Medical Devices in the Veterinary Industry
The need for medical devices in the veterinary industry is rising due to the growth in the number of pet owners. According to the APPA National Pet Owners Survey (2021-2022), 90.5 million American households own a pet.
In veterinary medicine, medical devices are used for surgeries, treatment, to track diagnosis and vitals, and to improve care of animals. They are also used to improve client relations during routine check-ups.
Before you purchase, recommend, or use medical devices on your pets, here are a few aspects that every vet and owner must know about the devices.
Types of Medical Devices Used in the Veterinary Industry
1. Fitness Trackers
Fitness trackers are equipped with features such as sleep tracker, diet and calories intake, time spent on running or walking, a GPS, and much more. Your pet’s endurance levels are easier to track with fitness devices.
As per a survey conducted by the Association for Pet Obesity Prevention, 56 percent of the dogs were categorized as overweight. The calories fed to dogs or cats in the form of treats or regular meals is easy to forget, hence with fitness trackers you can maintain records of calories.
For example, FitBark, a pet tracker and sensor is designed to trace calories burnt, activities, rest, and play times. It is also enabled with a GPS to detect your dog’s location.
According to the American Humane Association, approximately 10 million dogs and cats go missing each year, hence GPS fitted trackers such as Whistle 3 alerts the owners if the pets escape from the safe space. Further, Whistle 3 uses satellite and accelerometer systems (GLONASS and GPS) to trace your pet’s location.
For pets who love swimming, fitness trackers such as FitBark can be linked to Google Fit or Apple HealthKit, thus keeping them away from water damage.
2. Surgical Devices
Surgical instruments such as forceps, saws, chisels, or retractors are needed for an ideal operation. However, apart from this, every vet must have the following surgical devices at their clinics.
Endoscope is a fiber-optic tool that’s designed to take images of the internal organs, magnify them, and showcase them on HD monitors. Flexible endoscopes are utilized to remove inhaled or ingested foreign particles, biopsy acquisition for urinary and GI disease, and for the treatment of urinary stone disease.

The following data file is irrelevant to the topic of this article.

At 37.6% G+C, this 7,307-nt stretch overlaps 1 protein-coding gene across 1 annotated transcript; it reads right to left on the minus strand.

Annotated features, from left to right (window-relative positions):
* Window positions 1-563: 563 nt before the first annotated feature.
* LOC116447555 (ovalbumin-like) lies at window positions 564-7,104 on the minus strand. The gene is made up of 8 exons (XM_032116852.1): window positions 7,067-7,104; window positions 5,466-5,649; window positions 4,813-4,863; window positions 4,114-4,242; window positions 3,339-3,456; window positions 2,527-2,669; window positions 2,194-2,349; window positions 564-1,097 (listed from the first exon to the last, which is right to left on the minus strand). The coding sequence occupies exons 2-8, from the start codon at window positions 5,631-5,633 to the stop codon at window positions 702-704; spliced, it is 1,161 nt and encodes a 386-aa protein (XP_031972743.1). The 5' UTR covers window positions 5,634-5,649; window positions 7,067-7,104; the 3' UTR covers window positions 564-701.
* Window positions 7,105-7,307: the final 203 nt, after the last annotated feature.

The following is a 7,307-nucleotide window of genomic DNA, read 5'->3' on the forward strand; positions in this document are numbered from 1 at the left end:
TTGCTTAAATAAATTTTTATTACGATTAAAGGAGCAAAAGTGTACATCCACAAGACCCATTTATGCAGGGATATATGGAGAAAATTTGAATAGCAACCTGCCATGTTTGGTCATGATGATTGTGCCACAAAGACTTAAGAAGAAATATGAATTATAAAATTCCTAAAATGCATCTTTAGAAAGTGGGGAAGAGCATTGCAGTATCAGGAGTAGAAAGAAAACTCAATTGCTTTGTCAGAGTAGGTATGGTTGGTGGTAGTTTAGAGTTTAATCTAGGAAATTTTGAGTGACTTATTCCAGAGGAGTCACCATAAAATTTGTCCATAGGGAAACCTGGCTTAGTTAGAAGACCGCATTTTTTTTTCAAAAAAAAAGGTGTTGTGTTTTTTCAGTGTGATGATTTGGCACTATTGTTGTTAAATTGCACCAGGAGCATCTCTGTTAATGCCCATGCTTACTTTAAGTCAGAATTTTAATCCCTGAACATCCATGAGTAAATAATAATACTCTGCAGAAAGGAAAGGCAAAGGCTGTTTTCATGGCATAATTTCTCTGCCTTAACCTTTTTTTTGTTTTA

A rigid endoscope is used for minimally invasive operations on regions such as thoracic and abdominal cavities. Minimally invasive procedures decrease tissue damage, trauma, and the pain associated with it during surgeries.
B. Interventional Radiology
This tool aids to gain access to different organs of the animals’ body for therapeutic and diagnostic usages. For instance, UDMI (University Diagnostic Medical Imaging) uses interventional radiology for –
- Cyst or biopsy aspiration
- Paracentesis – Fluid removal from the abdomen.
- Biliary drainage – Extracting fluid from liver.
- Thoracentesis – Draining fluid from the space between chest wall and lungs
- Pain management injections
- Port catheter and PICC (Peripherally Inserted Central Catheter) line
C. Surgical 3D Printing
3D printing develops a tangible model of the body, organ, or bone that is to be operated on. This helps to visualize the conditions before surgery, thus aiding vets to understand all factors of operations beforehand.
Dr. Robert Hart, director of orthopedic and joint replacement surgery at the Animal Medical Center in New York City, treated a deformed limb of a 7 months old Irish Setter. The dog walked awkwardly due to deformity and was at a risk for early arthritis. Dr. Hart ordered a CT scan and X-ray of the dog’s leg and sent it for 3D printing.
The 3D model allowed Dr. Hart to make the right cuts during surgery and eliminated the risk of operating on the dog blindly.
D. MeasureON! Harness